Moser, Nancy. 2008. Washington's Lady.
This is my third Nancy Moser novel. I've read her novel on Mozart's sister and her novel on Jane Austen. What can I say? It's a hard task to capture almost an entire life within the pages of a novel. Spanning over forty years, the novel follows the life of Martha Dandridge Custis from the age of twenty-five to her death. The novel opens in fact with her attending the funeral of her first husband, Daniel Custis. She had two surviving children--Jacky and Patsy--from that marriage. In the next few chapters, we see her courtship with the young George Washington. What follows next is their marriage naturally. George didn't always have an easy time being a stepfather. His stepson, Jack, didn't want to obey anybody--mother, stepfather, or tutors or teachers. So on the one hand, the novel is about the family life, the personal life of these famous Americans. On the other hand, it is the story of America's fight for independence from British rule. Quite an undertaking, isn't it?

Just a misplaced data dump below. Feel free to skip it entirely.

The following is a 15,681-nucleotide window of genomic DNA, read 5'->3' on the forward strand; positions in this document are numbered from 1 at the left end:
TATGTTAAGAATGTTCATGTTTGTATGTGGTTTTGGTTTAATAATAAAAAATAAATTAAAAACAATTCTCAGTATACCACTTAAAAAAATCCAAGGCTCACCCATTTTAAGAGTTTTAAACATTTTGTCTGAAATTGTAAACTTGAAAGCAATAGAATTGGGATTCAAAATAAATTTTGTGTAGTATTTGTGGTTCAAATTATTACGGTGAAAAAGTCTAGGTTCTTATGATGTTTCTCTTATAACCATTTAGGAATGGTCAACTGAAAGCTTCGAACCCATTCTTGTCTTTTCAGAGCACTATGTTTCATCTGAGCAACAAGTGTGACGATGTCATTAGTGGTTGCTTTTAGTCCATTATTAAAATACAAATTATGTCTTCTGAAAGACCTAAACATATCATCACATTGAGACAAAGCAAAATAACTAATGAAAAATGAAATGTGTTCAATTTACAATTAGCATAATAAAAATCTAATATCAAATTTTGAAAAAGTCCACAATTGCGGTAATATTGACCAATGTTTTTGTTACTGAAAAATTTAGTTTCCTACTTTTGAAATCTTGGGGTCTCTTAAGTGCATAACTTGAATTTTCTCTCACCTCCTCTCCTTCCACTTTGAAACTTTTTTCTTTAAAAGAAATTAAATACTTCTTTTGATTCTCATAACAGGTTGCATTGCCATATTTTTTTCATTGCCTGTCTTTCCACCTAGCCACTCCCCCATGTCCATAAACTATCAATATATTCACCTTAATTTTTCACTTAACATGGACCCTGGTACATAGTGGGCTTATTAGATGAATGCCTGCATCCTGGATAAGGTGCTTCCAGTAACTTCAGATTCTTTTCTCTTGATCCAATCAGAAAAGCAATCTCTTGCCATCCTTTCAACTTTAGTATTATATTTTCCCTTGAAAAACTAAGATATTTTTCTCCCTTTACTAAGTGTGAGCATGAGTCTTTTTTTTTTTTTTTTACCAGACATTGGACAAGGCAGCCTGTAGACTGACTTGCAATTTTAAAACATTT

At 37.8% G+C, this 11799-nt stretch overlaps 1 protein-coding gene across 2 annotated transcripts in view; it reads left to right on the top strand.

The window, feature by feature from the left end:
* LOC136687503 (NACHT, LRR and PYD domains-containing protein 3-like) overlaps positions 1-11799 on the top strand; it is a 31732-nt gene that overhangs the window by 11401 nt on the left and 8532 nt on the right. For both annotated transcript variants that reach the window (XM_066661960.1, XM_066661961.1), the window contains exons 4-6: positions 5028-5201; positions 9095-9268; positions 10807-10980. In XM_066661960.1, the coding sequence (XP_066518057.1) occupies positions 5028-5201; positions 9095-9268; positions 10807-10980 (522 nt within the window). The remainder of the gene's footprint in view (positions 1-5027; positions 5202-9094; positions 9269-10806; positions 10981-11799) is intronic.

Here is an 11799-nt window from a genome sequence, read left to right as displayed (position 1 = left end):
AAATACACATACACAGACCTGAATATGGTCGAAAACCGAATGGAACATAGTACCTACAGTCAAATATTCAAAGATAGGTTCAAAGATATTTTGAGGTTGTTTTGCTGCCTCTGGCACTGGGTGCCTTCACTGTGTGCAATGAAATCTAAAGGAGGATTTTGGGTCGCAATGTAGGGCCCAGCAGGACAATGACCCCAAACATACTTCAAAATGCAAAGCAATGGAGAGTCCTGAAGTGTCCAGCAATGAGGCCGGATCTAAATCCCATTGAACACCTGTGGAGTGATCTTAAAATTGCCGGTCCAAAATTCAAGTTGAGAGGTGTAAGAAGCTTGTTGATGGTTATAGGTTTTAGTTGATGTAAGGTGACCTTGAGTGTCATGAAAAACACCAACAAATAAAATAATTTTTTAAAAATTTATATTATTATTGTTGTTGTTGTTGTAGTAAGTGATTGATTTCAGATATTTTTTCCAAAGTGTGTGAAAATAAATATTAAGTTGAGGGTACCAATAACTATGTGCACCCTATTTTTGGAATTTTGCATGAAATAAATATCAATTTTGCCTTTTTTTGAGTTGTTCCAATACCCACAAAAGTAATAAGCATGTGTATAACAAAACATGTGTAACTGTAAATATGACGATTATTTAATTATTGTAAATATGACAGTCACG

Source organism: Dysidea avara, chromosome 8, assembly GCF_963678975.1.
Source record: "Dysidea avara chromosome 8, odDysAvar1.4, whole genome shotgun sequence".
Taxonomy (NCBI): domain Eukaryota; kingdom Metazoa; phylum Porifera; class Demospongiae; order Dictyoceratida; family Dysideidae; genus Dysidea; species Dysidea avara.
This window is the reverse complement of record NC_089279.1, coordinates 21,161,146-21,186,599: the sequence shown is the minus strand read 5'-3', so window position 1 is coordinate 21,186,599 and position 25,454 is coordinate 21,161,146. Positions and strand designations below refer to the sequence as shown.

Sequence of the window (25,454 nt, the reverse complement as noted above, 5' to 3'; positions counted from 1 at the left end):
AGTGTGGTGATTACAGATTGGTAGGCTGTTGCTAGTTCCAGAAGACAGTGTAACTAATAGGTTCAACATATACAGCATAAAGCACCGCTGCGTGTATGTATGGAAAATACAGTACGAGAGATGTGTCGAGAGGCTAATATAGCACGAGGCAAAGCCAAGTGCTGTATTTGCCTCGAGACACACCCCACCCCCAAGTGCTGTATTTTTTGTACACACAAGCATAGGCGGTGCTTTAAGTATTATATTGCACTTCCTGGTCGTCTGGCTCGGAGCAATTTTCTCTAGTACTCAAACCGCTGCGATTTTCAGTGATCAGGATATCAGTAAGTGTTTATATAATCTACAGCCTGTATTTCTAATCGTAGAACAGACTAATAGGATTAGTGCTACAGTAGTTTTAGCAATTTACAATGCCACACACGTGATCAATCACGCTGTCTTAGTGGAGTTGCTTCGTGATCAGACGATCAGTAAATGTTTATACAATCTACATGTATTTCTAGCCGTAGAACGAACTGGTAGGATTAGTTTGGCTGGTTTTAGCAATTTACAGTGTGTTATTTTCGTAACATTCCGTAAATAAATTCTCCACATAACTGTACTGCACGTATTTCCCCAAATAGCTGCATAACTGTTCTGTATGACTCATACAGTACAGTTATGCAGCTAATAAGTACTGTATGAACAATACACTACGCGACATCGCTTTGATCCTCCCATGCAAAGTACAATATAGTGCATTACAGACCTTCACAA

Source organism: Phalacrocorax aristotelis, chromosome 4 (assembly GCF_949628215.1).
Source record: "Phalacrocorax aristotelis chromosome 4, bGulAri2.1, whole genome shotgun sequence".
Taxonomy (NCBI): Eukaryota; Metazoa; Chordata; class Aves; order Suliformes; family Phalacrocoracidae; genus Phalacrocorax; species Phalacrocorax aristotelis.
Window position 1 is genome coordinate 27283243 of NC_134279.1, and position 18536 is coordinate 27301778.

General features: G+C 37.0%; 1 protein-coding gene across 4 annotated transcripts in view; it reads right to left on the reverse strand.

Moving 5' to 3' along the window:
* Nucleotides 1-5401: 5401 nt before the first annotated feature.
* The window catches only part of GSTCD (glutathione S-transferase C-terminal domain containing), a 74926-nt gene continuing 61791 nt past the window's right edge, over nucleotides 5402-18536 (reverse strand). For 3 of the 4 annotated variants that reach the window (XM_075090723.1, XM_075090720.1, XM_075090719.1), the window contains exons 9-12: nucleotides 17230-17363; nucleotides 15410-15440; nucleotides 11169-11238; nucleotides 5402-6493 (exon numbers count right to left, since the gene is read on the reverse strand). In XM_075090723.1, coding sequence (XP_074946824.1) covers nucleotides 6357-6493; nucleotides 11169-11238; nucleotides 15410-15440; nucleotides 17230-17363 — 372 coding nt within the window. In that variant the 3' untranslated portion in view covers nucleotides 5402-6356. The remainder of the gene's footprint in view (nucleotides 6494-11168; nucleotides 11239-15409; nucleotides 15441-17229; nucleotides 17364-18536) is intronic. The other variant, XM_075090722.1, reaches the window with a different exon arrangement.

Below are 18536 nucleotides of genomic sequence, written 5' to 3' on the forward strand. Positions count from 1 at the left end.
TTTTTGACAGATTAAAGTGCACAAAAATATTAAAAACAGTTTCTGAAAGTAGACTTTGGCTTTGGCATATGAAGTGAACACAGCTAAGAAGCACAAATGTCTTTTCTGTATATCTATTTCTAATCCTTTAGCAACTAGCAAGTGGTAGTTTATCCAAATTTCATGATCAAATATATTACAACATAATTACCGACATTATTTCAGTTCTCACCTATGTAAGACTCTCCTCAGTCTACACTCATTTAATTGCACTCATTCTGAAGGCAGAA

A novel can span a wide array of time. It can span a day, a week, a month, a year. But for a novel to span over forty years in the life of a family, in the life of a country, requires a bit of determination or perseverance on the part of the reader. Not to be mean. Maybe this reflects more on me than on Moser, but I found parts of it to be sluggish. Sure I was interested in some of the happenings. But it was really more of this is this and that is that and then this happens and then that, etc. It was just boring. That sounds so harsh.
The novel is painstakingly well-researched. It's very thorough. There are quite a bit of notes in the background that would help the reader distinguish fact from fiction. So there are plenty of positive things to say about the novel. The more of a history lover you are, the more forgiving you may be of its rather slow pace.
I liked it, but I didn't love it.
Friday, June 13, 2008
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